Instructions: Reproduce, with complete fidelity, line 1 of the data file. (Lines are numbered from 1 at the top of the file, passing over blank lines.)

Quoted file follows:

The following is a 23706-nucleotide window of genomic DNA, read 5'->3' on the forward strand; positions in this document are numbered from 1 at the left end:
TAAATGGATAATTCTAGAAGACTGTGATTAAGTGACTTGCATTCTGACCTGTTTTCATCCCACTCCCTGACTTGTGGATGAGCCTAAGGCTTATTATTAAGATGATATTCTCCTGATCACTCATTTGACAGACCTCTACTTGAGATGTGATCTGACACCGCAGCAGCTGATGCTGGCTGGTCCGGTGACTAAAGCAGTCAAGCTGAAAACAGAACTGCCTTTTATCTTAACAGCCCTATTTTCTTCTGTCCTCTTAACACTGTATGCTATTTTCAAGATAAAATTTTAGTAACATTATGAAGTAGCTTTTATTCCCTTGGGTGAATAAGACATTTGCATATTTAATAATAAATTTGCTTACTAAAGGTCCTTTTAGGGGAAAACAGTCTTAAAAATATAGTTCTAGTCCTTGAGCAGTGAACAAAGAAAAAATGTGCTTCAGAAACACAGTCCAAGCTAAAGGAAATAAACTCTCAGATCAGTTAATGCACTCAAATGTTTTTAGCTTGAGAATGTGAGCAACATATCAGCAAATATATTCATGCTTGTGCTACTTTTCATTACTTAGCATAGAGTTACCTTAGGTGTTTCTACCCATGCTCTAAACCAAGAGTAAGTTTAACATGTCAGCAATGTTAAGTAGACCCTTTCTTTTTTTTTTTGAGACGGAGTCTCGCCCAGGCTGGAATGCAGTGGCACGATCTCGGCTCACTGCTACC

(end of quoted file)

The following is a 23706-nucleotide window of genomic DNA, read 5'->3' on the forward strand; positions in this document are numbered from 1 at the left end: